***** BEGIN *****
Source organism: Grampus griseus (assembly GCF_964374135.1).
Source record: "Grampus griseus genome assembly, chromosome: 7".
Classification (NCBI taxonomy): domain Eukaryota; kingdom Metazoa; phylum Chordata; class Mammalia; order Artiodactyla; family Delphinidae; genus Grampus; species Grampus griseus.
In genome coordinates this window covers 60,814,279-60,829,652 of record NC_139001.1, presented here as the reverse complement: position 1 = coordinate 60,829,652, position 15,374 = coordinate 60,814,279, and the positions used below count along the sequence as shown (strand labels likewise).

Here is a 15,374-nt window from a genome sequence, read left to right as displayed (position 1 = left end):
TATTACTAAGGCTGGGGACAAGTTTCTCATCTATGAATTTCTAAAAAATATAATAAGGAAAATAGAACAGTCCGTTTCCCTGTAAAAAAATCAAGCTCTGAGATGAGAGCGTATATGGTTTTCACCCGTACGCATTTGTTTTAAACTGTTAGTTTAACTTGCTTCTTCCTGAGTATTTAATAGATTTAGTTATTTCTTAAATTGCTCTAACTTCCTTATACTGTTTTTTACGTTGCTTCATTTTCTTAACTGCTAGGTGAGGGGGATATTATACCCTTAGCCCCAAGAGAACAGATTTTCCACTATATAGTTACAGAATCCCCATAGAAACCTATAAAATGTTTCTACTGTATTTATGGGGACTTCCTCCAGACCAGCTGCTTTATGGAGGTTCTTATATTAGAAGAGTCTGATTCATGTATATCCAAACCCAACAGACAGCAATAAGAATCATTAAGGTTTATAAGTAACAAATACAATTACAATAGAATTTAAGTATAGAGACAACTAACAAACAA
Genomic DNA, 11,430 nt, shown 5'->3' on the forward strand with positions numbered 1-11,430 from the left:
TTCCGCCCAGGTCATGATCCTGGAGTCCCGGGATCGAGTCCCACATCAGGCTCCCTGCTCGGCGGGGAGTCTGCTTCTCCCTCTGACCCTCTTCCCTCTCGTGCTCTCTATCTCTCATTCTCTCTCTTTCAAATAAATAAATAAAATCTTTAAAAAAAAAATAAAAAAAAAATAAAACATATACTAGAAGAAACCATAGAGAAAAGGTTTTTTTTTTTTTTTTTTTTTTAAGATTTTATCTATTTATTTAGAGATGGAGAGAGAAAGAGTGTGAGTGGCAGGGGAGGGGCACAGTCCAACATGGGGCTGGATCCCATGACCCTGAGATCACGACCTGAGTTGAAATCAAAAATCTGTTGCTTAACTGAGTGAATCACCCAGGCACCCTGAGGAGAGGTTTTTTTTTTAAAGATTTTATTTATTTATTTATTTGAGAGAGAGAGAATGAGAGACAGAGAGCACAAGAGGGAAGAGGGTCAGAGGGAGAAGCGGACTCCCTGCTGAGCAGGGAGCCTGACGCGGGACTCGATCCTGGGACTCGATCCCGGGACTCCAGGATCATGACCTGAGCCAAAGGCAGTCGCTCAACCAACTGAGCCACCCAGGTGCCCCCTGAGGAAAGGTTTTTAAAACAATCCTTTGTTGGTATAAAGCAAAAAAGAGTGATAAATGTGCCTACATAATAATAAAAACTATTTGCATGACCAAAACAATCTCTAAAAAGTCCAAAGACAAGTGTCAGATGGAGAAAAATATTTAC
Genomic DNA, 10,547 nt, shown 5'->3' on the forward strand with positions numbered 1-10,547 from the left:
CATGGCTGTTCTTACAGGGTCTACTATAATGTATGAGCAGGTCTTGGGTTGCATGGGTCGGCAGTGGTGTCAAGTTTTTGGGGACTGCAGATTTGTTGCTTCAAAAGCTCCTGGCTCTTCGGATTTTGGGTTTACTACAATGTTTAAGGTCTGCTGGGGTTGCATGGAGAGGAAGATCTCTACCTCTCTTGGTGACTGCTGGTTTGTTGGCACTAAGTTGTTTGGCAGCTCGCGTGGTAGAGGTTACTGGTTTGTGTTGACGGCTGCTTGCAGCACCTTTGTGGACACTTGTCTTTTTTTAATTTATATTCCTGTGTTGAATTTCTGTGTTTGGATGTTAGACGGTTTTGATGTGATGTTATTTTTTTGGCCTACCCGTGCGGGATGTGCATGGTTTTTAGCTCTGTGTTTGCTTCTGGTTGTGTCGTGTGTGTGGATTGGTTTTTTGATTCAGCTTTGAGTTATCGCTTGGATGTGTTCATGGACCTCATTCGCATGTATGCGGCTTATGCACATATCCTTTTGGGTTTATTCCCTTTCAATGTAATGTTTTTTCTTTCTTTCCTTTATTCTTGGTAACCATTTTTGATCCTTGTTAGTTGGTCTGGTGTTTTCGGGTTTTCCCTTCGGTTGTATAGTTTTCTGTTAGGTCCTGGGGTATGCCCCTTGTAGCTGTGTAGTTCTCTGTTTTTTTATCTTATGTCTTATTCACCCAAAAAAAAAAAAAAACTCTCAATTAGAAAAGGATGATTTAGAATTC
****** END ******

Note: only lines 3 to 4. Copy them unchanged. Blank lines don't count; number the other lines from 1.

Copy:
Classification (NCBI taxonomy): domain Eukaryota; kingdom Metazoa; phylum Chordata; class Mammalia; order Artiodactyla; family Delphinidae; genus Grampus; species Grampus griseus.
In genome coordinates this window covers 60,814,279-60,829,652 of record NC_139001.1, presented here as the reverse complement: position 1 = coordinate 60,829,652, position 15,374 = coordinate 60,814,279, and the positions used below count along the sequence as shown (strand labels likewise).